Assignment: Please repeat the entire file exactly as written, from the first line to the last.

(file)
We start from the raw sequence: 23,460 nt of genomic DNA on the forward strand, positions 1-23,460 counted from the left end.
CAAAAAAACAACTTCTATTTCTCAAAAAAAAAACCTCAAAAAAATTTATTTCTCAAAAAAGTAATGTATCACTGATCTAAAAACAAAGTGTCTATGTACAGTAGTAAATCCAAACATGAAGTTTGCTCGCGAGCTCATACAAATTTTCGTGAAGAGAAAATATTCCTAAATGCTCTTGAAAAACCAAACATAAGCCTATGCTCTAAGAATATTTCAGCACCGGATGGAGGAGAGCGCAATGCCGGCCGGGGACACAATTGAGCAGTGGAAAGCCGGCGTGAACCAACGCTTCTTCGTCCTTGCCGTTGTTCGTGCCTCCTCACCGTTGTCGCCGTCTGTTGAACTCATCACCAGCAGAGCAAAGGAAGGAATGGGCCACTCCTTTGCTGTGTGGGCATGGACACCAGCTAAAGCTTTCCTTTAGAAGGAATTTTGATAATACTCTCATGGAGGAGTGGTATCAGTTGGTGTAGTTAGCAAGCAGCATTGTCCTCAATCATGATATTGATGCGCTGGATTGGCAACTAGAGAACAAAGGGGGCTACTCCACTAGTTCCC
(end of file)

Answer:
We start from the raw sequence: 23,460 nt of genomic DNA on the forward strand, positions 1-23,460 counted from the left end.
CAAAAAAACAACTTCTATTTCTCAAAAAAAAAACCTCAAAAAAATTTATTTCTCAAAAAAGTAATGTATCACTGATCTAAAAACAAAGTGTCTATGTACAGTAGTAAATCCAAACATGAAGTTTGCTCGCGAGCTCATACAAATTTTCGTGAAGAGAAAATATTCCTAAATGCTCTTGAAAAACCAAACATAAGCCTATGCTCTAAGAATATTTCAGCACCGGATGGAGGAGAGCGCAATGCCGGCCGGGGACACAATTGAGCAGTGGAAAGCCGGCGTGAACCAACGCTTCTTCGTCCTTGCCGTTGTTCGTGCCTCCTCACCGTTGTCGCCGTCTGTTGAACTCATCACCAGCAGAGCAAAGGAAGGAATGGGCCACTCCTTTGCTGTGTGGGCATGGACACCAGCTAAAGCTTTCCTTTAGAAGGAATTTTGATAATACTCTCATGGAGGAGTGGTATCAGTTGGTGTAGTTAGCAAGCAGCATTGTCCTCAATCATGATATTGATGCGCTGGATTGGCAACTAGAGAACAAAGGGGGCTACTCCACTAGTTCCC